Comment:
Quote from calivianyaThe boob story made me laugh, thanks!High ammonia levels really do cause severe brain damage and you can actually herniate if your ammonia level gets too high. My patient with an ammonia level over 1100 started seizing and blew her pupils before she died. It was ugly. I'm even number than I realized. One of the unit RTs confided in me that she cried over a different patient of mine's death when she hit the car in the morning, and cried multiple times throughout the day because she felt so awful for the patient. I hadn't even shed a single tear. My coworkers are even more evil and more cliquey than I had originally thought. I hate that I learned this because I have really tried to give them the benefit of the doubt.I learned that if you have a severe allergy, you should always carry Epi on you even if it's unlikely that you are going to run into your allergen, even if you haven't had to use your Epi in decades, and especially if you have dependents. It's no fun withdrawing on a young adult with young children who had a major anoxic brain injury from an allergic reaction.I also learned that doing compressions on someone with a developing bowel obstruction will result in fecal matter spewing everywhere. I'm starting to think it's always best to gown up before compressions if there is time, just in case.It has not been a good month and I need a vacation.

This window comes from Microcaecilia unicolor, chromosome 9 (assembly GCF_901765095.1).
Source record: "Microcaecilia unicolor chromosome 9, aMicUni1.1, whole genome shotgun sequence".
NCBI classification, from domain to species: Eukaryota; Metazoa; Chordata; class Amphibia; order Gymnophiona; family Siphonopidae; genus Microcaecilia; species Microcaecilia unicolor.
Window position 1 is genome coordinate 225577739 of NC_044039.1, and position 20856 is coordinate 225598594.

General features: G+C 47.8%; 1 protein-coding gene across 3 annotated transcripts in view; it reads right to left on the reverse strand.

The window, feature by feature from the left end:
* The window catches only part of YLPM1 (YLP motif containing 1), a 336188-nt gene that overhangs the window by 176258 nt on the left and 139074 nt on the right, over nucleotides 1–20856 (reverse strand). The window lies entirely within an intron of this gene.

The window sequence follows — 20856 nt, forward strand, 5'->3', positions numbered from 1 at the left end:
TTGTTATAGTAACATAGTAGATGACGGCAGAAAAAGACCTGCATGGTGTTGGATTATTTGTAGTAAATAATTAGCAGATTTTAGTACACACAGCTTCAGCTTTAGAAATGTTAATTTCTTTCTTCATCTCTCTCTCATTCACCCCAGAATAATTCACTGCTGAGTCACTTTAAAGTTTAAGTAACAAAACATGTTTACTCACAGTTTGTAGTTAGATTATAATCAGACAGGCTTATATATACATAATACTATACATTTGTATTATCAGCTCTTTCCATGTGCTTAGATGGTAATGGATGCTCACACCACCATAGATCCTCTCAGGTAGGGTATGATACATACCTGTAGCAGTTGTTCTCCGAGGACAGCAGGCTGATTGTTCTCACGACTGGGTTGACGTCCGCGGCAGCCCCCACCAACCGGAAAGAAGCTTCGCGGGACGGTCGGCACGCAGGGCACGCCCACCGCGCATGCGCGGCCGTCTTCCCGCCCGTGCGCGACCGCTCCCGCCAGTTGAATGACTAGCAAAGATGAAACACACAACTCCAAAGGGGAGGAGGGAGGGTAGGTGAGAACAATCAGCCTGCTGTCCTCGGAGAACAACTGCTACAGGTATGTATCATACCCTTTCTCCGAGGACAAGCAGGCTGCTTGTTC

Comment:
I'm a student so mine are a little different. I learned that it's best to use small post it notes in your planner/calendar for school because the syllabus will change at least 3 times in the first 2 days of classes. I learned that my voice defaults to hostile when I try to ask a question that I am not sure how to phrase. My face also defaults to angry/hostile when I am not actively thinking about how my face looks. -I need to work on my Nina-verbal communication. I also learned that I should keep my views on health insurance to myself.

Comment:
Quote from CCRN2BEWow, you have had a heck of a month I'm guessing you work in a SICU or some sort of trauma unit?Great stories though, although they are no doubt not great for the mentioned patients or their families
Author: jone  5-06-2015, 17:51   Views: 2086